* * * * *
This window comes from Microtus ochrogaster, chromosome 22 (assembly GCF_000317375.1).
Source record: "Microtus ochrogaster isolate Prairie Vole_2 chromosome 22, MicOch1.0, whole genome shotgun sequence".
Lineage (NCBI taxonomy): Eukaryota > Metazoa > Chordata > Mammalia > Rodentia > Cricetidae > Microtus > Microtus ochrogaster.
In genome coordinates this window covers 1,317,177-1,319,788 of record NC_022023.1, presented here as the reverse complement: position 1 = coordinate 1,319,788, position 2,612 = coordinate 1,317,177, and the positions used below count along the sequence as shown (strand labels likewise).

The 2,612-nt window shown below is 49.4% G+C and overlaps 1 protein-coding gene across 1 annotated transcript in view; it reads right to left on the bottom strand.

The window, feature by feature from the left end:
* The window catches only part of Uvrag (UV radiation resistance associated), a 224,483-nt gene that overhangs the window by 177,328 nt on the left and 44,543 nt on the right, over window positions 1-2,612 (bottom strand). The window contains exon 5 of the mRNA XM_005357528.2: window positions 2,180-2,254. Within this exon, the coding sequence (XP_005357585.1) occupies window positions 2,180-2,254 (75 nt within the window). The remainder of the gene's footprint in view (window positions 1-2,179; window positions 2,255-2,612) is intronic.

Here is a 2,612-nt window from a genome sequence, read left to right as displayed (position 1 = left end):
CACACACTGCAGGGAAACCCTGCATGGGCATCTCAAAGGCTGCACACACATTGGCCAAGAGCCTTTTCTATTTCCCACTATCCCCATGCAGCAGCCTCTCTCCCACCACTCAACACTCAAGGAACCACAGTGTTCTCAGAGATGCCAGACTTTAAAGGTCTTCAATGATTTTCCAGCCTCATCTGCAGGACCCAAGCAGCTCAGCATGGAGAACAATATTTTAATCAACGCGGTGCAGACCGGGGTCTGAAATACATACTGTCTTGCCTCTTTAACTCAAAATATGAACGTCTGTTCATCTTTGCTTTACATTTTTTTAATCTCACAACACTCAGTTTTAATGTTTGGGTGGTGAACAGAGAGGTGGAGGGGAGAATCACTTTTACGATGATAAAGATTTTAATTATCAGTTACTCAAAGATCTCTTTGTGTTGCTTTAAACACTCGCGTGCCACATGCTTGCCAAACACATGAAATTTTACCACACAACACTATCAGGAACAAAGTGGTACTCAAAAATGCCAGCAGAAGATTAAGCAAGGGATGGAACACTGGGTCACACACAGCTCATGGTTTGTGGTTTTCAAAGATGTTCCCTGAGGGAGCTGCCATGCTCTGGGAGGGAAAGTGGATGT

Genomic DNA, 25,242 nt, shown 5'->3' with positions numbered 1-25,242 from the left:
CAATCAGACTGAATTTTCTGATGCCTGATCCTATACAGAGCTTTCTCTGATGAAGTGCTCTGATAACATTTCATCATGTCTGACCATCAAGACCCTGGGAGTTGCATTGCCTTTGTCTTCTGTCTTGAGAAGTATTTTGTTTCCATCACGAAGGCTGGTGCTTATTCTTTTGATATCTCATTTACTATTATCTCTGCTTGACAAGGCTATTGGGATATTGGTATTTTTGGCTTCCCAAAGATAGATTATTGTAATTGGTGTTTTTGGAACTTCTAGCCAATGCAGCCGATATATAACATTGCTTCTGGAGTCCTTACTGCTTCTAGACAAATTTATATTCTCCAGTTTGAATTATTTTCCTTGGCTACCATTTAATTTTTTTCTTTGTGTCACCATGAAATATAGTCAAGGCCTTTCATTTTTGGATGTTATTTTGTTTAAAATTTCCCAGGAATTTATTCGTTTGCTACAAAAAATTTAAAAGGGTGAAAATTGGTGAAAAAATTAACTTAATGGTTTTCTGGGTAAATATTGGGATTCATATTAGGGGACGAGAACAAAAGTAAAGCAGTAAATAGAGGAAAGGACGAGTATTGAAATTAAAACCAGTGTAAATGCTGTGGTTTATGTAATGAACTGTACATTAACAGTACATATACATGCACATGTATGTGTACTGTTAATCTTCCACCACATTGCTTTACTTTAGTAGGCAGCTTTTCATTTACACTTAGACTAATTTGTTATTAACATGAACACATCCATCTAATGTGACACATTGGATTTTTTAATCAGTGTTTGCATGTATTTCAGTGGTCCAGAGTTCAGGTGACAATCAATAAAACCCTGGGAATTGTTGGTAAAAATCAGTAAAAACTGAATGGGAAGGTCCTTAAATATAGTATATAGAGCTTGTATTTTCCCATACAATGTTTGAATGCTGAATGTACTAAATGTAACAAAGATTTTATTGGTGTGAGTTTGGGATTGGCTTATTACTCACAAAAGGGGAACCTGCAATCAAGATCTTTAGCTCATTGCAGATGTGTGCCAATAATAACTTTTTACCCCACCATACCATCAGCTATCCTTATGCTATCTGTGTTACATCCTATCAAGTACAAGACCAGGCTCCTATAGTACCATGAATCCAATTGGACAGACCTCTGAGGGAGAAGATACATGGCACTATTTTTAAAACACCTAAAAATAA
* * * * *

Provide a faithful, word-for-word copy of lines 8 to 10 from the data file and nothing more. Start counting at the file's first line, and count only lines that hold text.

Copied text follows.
Here is a 2,612-nt window from a genome sequence, read left to right as displayed (position 1 = left end):
CACACACTGCAGGGAAACCCTGCATGGGCATCTCAAAGGCTGCACACACATTGGCCAAGAGCCTTTTCTATTTCCCACTATCCCCATGCAGCAGCCTCTCTCCCACCACTCAACACTCAAGGAACCACAGTGTTCTCAGAGATGCCAGACTTTAAAGGTCTTCAATGATTTTCCAGCCTCATCTGCAGGACCCAAGCAGCTCAGCATGGAGAACAATATTTTAATCAACGCGGTGCAGACCGGGGTCTGAAATACATACTGTCTTGCCTCTTTAACTCAAAATATGAACGTCTGTTCATCTTTGCTTTACATTTTTTTAATCTCACAACACTCAGTTTTAATGTTTGGGTGGTGAACAGAGAGGTGGAGGGGAGAATCACTTTTACGATGATAAAGATTTTAATTATCAGTTACTCAAAGATCTCTTTGTGTTGCTTTAAACACTCGCGTGCCACATGCTTGCCAAACACATGAAATTTTACCACACAACACTATCAGGAACAAAGTGGTACTCAAAAATGCCAGCAGAAGATTAAGCAAGGGATGGAACACTGGGTCACACACAGCTCATGGTTTGTGGTTTTCAAAGATGTTCCCTGAGGGAGCTGCCATGCTCTGGGAGGGAAAGTGGATGT

Genomic DNA, 25,242 nt, shown 5'->3' with positions numbered 1-25,242 from the left: